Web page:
Christina Ewald and Fritz Donnelly are trying to coax New Yorkers into showing some solidarity with strangers on New Year’s Day.
This story first appeared in the December 30, 2009 issue of WWD. Subscribe Today.
Through their interactive performance troupe HiChristina, an informal meet-and-greet called “Love Corners” will be held at a designated intersection in Brooklyn and another in downtown Manhattan. Participants merely have to show up wearing something red between 3 p.m. and 4 p.m. at the corner of West 18th Street and Sixth Avenue in Manhattan, or North 6th Street and Bedford Avenue in Williamsburg, Brooklyn.
The aim is to “get the New Year off to a flying happy start with a long cold look at humanity.…Just look, silently. Smile. Stand on the sunny side of the street. Hold hands with anyone else at the performance, any stranger in a red scarf. Watch together without speaking,” according to the duo’s Web site, hichristina.com.
A HiChristina hotline has been set up so attendees will be able to phone in their experiences. Ewald would also like nothing better than for the new-found friends to share a drink and some conversation wherever they choose. Donnelly says similar performances will be staged in Beijing, London, Johannesburg and Tokyo, making the New Year’s event HiChristina’s most extensive one yet. Free from any sort of sponsorships, the group’s events are designed primarily to encourage self-expression.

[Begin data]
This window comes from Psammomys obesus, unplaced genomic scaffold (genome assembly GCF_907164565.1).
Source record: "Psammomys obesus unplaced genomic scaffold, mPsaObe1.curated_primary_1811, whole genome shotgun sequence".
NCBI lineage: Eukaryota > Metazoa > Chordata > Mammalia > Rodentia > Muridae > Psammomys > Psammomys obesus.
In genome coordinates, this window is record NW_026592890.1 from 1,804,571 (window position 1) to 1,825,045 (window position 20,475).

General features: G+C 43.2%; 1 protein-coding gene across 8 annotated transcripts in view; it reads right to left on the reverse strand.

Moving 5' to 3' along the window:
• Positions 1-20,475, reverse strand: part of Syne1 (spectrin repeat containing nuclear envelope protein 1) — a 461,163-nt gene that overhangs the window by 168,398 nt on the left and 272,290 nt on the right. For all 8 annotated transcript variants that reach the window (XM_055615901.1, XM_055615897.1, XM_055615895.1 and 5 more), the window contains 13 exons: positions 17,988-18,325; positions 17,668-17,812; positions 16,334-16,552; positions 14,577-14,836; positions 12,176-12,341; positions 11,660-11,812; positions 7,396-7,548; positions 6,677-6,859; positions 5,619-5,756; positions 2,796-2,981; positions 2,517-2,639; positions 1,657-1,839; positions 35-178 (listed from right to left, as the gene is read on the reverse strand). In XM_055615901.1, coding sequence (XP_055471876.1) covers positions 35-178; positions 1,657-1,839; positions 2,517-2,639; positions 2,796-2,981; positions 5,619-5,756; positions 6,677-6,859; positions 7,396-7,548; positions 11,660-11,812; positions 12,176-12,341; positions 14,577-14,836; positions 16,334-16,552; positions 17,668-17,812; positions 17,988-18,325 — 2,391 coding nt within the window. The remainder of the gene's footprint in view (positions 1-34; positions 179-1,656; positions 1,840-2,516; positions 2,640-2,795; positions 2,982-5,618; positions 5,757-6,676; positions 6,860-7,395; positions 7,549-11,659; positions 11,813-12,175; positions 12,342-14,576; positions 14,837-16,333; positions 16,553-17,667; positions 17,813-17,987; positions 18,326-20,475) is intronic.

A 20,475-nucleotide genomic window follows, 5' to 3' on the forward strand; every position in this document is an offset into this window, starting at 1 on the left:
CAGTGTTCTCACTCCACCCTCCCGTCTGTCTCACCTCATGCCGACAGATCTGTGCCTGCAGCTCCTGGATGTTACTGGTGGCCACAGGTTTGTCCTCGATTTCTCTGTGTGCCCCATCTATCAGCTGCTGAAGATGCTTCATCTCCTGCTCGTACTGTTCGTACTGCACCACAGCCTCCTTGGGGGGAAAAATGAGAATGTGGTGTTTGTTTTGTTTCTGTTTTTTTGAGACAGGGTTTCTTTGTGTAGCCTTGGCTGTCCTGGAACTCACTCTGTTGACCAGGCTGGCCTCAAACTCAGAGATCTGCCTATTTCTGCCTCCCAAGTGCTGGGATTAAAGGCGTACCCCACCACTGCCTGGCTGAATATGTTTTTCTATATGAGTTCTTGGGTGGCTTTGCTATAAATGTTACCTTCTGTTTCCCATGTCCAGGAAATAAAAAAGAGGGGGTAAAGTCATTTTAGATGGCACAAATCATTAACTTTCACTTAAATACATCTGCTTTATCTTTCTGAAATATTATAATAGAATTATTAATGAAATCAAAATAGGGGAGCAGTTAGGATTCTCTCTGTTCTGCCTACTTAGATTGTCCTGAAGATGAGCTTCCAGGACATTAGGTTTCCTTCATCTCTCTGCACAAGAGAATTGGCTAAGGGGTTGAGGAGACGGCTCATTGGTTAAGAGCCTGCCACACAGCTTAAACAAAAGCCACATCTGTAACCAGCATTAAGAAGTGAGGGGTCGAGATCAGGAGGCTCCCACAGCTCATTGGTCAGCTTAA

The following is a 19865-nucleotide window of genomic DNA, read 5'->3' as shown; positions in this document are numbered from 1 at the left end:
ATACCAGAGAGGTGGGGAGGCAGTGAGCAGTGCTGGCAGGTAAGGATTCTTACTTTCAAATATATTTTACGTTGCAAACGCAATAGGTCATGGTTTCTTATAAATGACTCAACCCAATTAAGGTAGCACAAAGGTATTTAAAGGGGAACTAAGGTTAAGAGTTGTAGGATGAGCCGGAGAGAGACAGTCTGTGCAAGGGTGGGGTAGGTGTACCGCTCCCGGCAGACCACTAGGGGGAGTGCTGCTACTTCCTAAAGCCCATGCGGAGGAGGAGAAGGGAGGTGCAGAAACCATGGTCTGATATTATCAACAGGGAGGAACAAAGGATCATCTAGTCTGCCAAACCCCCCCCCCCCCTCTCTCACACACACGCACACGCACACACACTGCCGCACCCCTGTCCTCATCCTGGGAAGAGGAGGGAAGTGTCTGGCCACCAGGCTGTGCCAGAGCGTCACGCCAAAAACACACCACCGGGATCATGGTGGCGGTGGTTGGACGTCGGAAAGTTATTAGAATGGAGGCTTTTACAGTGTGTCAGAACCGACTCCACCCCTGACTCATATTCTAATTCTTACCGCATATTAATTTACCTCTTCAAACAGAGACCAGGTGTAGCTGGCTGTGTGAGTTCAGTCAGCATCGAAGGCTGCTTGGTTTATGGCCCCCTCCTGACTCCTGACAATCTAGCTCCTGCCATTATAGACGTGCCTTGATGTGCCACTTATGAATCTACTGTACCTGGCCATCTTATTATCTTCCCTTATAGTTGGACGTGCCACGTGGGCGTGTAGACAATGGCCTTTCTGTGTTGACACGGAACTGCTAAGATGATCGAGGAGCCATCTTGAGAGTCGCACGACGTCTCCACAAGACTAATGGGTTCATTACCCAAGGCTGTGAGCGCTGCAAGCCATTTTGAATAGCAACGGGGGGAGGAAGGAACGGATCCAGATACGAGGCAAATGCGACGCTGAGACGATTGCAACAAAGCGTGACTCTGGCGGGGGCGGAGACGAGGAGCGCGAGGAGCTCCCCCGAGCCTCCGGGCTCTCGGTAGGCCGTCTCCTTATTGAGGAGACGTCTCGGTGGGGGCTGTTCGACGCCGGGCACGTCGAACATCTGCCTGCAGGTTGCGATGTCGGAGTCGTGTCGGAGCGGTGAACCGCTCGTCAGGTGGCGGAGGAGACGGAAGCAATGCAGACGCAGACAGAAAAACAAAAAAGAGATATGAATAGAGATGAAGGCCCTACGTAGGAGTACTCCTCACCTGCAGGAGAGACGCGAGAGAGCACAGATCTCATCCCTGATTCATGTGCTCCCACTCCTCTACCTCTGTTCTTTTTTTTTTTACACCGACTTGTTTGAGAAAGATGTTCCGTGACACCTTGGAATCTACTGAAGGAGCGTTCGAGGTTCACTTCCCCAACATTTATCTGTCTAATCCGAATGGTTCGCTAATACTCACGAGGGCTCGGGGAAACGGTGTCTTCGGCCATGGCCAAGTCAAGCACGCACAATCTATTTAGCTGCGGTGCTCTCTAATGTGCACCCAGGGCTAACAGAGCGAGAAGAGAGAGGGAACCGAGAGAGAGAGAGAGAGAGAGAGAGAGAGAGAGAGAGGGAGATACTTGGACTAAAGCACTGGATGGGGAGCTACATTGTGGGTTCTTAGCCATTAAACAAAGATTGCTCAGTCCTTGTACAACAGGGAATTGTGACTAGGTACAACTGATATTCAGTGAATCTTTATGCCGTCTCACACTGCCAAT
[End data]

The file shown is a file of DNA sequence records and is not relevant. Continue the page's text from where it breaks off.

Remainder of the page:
“Basically, it’s a classless activity that doesn’t cost any money and it’s different than what you usually do in your community,” Donnelly says. “Our goal is to create scenarios where people can express part of themselves that they might have lost along the way, but that they really value. That’s the guide for us more than anything.”
Ewald, founder of RX Apparel, a Brooklyn-based clothing line that reconstructs vintage apparel, and Donnelly, a film producer, started HiChristina in what used to be RX Apparel’s downtown store. They first met at a party — both were wearing fishnets — had a few dates and moved in together a few days later. Earlier this month, the pair hosted “Someone Else’s Office Party,” which aimed to have a group of people crash local office parties.
Despite the phony mustaches worn by the 20 recruits to that event and their contention they were hand models, Donnelly said, “Surprisingly, it went over and people kind of believed it. We looked like a group that only could have been assembled through work.”
Five-minute lectures by such writers as Jonathan Ames are among the other HiChristina events in the pipeline.
“There are not many institutions where you can exercise [and discuss] the great ideas people have come up with in the last century,” Donnelly said. “That sounds so grandiose, but you need a vision to keep going.”